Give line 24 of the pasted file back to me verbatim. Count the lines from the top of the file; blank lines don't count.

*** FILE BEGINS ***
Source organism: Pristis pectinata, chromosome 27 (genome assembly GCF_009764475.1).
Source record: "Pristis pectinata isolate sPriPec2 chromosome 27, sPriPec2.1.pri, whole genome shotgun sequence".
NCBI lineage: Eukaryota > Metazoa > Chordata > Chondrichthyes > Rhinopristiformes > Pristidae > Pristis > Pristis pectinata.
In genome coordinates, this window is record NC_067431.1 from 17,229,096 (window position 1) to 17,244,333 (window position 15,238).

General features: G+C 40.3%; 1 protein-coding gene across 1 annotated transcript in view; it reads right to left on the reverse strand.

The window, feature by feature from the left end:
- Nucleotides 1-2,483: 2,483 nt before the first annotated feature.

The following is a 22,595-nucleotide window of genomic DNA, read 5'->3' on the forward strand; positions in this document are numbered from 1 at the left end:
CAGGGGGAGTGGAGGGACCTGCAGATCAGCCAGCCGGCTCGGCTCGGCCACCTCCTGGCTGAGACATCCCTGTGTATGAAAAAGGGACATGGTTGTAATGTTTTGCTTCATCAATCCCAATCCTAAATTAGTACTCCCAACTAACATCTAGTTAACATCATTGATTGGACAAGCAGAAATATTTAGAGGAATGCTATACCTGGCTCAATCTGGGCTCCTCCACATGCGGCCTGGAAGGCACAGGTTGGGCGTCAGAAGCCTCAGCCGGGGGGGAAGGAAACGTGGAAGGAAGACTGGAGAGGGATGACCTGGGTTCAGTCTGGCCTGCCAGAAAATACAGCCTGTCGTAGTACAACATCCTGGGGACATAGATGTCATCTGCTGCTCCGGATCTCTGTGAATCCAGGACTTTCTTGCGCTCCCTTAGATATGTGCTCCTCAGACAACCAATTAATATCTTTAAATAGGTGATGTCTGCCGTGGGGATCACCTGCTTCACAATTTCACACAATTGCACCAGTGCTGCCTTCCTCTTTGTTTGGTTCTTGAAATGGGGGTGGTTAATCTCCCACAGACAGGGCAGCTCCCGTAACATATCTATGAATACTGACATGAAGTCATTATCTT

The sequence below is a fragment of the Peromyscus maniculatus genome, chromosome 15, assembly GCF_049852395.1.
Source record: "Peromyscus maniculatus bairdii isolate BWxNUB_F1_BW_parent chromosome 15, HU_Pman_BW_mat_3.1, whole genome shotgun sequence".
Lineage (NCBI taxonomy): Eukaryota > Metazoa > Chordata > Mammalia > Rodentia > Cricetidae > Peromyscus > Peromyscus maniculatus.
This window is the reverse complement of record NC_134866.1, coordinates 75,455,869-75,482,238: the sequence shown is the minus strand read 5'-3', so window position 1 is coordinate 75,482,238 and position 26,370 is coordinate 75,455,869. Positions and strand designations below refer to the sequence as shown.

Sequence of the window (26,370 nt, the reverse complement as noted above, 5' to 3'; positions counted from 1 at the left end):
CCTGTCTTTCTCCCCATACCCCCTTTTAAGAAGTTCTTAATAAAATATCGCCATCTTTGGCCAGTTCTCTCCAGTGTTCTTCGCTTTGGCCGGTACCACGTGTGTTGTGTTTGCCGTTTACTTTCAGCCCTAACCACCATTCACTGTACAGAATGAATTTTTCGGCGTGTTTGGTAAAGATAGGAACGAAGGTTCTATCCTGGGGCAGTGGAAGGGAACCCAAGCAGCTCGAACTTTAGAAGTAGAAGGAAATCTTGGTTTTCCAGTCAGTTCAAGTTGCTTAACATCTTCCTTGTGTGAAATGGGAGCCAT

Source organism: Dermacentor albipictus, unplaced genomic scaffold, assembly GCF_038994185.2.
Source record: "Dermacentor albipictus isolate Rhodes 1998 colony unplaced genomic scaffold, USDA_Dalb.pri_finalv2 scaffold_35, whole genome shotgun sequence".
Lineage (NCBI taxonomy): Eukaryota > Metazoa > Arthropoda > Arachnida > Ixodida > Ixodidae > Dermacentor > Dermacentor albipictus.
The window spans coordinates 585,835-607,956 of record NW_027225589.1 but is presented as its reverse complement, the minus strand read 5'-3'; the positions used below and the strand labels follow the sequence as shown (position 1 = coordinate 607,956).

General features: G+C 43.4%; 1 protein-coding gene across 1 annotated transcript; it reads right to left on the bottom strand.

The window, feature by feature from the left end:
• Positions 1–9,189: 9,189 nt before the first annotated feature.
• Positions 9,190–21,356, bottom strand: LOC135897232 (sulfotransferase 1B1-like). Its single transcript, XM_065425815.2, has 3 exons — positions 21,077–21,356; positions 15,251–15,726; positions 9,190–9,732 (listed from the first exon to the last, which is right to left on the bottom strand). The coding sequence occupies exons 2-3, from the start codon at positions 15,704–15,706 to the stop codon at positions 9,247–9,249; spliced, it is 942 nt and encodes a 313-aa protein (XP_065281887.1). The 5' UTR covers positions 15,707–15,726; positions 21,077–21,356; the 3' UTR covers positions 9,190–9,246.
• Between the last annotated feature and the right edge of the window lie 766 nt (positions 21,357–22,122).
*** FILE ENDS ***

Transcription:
• Between the last annotated feature and the right edge of the window lie 766 nt (positions 21,357–22,122).